Engage Locally, Nationally and Globally: Shoemaker Green, Penn’s Newest Public Common
Created in honor of emeritus trustee Alvin Shoemaker, Penn’s newest landscape project has spread a 2.75 acre welcome mat of green at the door of the Palestra and Franklin Field. Featuring a central lawn surrounded by walkways, a rain garden, and outdoor seating, Shoemaker Green is located along 33rd Street between the David Rittenhouse Labs and the Weiss Pavilion at Franklin Field.
"I am so glad we are able to honor Al for his years of service to Penn with this alluring addition to our campus," Penn President Amy Gutmann says. "Shoemaker Green’s natural beauty is an ideal gateway to Penn Park and a new kind of public commons that is as environmentally sensitive as it is beautiful. It is something that we can proudly invite all members of our community to enjoy."
Shoemaker, a former chairman of First Boston Corporation, is a graduate of the Wharton School, where he previously served as an overseer. He is also a former chair of the Athletics Overseers.
As chair of the trustees from 1986 to 1994, Shoemaker oversaw the Campaign for Penn fund-raising effort, which brought in $1.4 billion and initiated efforts to purchase the postal lands, which is now the site of Penn Park. He currently serves on the steering committee for Penn’s $3.5 billion Making History campaign.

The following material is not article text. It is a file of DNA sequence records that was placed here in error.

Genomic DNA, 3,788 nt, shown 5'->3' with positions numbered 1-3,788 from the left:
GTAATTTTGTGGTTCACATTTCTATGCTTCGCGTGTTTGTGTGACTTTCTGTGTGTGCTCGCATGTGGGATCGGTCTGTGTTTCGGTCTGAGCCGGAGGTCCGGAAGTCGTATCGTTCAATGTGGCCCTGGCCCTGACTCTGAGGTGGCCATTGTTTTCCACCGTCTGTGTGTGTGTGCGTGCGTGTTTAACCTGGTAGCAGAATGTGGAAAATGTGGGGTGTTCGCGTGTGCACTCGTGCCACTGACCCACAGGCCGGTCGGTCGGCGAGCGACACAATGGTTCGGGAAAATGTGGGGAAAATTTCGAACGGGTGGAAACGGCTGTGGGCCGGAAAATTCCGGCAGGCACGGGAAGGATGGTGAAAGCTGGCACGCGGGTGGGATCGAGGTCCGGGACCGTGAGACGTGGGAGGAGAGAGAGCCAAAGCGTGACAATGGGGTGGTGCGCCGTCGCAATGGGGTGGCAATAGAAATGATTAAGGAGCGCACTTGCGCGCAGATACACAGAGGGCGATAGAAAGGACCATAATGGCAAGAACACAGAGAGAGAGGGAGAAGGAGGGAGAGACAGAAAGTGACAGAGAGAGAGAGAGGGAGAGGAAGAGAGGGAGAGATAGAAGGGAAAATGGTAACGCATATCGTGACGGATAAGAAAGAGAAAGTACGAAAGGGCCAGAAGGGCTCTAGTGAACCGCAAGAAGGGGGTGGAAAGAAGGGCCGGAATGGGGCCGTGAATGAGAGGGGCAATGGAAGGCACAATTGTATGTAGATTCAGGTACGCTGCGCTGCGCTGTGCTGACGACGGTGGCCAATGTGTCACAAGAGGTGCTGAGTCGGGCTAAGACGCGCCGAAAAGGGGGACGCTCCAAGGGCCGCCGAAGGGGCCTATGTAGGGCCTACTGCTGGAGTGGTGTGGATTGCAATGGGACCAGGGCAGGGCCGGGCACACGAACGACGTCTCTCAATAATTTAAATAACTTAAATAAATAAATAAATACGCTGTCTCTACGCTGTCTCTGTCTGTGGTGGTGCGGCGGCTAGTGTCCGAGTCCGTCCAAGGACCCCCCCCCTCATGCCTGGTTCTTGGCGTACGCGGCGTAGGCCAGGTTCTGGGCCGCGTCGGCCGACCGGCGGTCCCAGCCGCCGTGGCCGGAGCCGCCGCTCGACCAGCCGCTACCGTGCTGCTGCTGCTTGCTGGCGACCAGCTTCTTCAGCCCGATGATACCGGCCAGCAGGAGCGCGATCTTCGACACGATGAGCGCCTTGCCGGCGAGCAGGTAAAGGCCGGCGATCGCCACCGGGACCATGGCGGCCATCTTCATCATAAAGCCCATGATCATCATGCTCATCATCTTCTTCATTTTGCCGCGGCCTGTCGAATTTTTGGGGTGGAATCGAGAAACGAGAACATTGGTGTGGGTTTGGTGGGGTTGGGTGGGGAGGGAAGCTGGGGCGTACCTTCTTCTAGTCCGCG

Shoemaker and his wife established the Sally & Alvin V. Shoemaker Professorship in Anthropology, and the Shoemaker family, including four children who are Penn alumni, are active volunteers for the University.
“Shoemaker Green has a lot of the qualities of College Green, which is pedestrian-friendly,” says Anne Papageorge, vice president for facilities and real estate services. “It connects the core of campus to Penn Park via Smith Walk, and it makes the surrounding buildings much more visible.”
The project’s multiple sustainability elements are highlighted by a rain garden in the northwest corner that will serve as a basin to capture rainwater run-off and filter it before it is collected in a 20,000-gallon underground cistern and used for irrigation of the site. Shoemaker Green has also been a pilot project for a national landscape architecture rating system called the Sustainable Sites Initiative, similar to the U.S. Building Council’s LEED certification process.
Read more information on Shoemaker Green as part of the Penn Connects campus development plan.
Text by Julie McWilliams
Video by Kurtis Sensenig
Photos by Stuart Watson, Steve Minicola & Scott Spitzer